Contemporary art enjoys evergreen popularity among art connoisseurs, which urges them to spend millions of dollars to get the desired items to embellish their collections. The best way to examine the trends in art markets is to pay attention to the artworks sold for prices higher than initially estimated – such events suggest that some school or technique enjoys a rising demand. The latest Phillips art sale revealed some trends of this kind. The greatest highlights of this famous NY auction included the sale of Gerhard Richter’s “Düsenjäger” for £15,532,500 (the sum exceeding the most optimistic estimates of £15,000,000), the “Untitled (Velveeta)” by Jean-Michel Basquiat (which was sold for £1,887,000, almost 400,000 pounds more than the highest preliminary estimate), and Cecily Brown’s “Armed and Fearless” that surprisingly exceeded its initial financial estimate threefold.
These sums are quite unthinkable for a common person distant from art, right? Let’s dive into the world of high art to see why these artworks are so popular and so highly valuated by the artistic community.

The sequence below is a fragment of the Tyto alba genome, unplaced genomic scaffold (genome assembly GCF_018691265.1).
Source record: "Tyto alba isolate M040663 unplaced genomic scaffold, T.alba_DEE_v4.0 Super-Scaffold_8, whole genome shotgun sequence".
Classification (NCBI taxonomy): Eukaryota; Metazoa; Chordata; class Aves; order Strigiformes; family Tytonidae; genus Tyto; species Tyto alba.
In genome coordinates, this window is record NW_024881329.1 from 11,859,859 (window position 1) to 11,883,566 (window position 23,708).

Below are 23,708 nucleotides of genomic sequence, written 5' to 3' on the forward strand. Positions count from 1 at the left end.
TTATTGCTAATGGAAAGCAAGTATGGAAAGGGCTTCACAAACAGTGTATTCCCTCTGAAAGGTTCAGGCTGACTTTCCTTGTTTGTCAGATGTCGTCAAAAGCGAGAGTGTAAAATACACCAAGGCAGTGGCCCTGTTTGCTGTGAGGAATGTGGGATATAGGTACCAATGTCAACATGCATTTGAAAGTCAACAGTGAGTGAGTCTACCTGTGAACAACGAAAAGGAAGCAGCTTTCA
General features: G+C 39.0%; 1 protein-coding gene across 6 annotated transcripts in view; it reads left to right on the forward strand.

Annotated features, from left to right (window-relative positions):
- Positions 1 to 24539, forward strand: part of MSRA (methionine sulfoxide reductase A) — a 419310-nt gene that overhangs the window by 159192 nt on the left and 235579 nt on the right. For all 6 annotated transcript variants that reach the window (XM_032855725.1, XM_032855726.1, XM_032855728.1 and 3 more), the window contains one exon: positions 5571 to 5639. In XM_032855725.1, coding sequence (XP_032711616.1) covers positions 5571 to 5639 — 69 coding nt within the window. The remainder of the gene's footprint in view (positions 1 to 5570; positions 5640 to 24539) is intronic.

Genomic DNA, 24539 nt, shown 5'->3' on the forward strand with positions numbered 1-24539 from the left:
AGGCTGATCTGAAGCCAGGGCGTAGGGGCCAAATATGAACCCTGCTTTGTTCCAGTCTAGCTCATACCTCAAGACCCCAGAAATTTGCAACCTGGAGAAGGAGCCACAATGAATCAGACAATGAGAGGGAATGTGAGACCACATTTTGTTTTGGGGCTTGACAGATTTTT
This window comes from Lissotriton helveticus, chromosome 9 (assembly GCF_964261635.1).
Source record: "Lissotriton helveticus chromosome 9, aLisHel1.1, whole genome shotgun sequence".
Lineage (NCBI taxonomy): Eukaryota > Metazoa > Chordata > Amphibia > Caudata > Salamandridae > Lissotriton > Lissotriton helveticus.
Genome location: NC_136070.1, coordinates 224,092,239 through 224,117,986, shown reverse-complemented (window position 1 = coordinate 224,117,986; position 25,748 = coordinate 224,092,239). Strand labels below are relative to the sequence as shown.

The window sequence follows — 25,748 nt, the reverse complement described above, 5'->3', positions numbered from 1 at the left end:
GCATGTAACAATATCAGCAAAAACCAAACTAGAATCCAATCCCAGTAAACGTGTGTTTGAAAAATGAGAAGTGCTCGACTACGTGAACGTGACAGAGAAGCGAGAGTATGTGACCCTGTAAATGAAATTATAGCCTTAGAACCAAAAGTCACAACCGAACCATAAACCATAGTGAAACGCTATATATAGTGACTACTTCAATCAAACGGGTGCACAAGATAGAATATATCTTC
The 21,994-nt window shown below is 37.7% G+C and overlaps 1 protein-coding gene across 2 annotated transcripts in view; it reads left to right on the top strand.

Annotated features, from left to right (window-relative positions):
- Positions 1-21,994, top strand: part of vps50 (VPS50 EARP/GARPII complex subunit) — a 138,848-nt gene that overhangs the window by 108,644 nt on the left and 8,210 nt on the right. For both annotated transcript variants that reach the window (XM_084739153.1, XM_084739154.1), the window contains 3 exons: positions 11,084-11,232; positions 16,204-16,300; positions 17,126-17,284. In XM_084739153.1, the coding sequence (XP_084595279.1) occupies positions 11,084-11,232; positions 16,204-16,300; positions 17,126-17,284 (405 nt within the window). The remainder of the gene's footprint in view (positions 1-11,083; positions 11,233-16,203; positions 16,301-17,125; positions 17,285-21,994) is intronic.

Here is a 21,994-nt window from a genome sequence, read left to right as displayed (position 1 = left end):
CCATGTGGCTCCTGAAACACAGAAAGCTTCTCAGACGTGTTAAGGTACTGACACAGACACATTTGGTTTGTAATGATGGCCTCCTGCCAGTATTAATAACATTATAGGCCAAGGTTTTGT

Gerhard Richter’s “Düsenjäger”
The price of the 1963 painting by Gerhard Richter is mind-cracking indeed. But one can hardly deny its grandeur once they see it in person. This specimen of early German pop art is two meters wide. It is one of the eight world-known paintings of warplanes, which were made by Richter in 1963-1964, distinguished by the use of a different color palette. Performed in the combed brushwork technique, the painting creates a mesmerizing impression on the viewer in an effort to reflect the power and dynamism of moving jets. Moreover, there is a rich and complex context of historic, political, and artistic nature behind “Düsenjäger,” which makes it a unique piece of art, both in the photorealistic painting tradition and in the portfolio of Richter.
“Untitled (Velveeta)” by Jean-Michel Basquiat
This painting was created in 1984 and serves a vivid illustration of the painter’s abstract art technique, use of color, and figurative expression. The artwork is unique due to the complex, multi-dimensional blend of vernacular motifs, mathematic signs, abstract shapes in the authorial figurative language of Basquiat. Overall, admirers of Basquiat’s creative heritage claim this work to exemplify all iconic skills and idiosyncrasies of the painter.
Cecily Brown’s “Armed and Fearless”
The deal for Cecily Brown, titled “Armed and Fearless,” made a noise at the Phillips Auction this May. First, it is quite a new painting – created only in 2014 – which undermines the common pattern of paintings’ price increase with age. Second, it was initially valuated at £600,000 – 800,000 but eventually sold for an unbelievable £1,755,000, which suggests a serious media circus around it. Almost two meters wide, the delusively abstract painting is a wonder to examine.
Photo credit: Phillips/phillips.com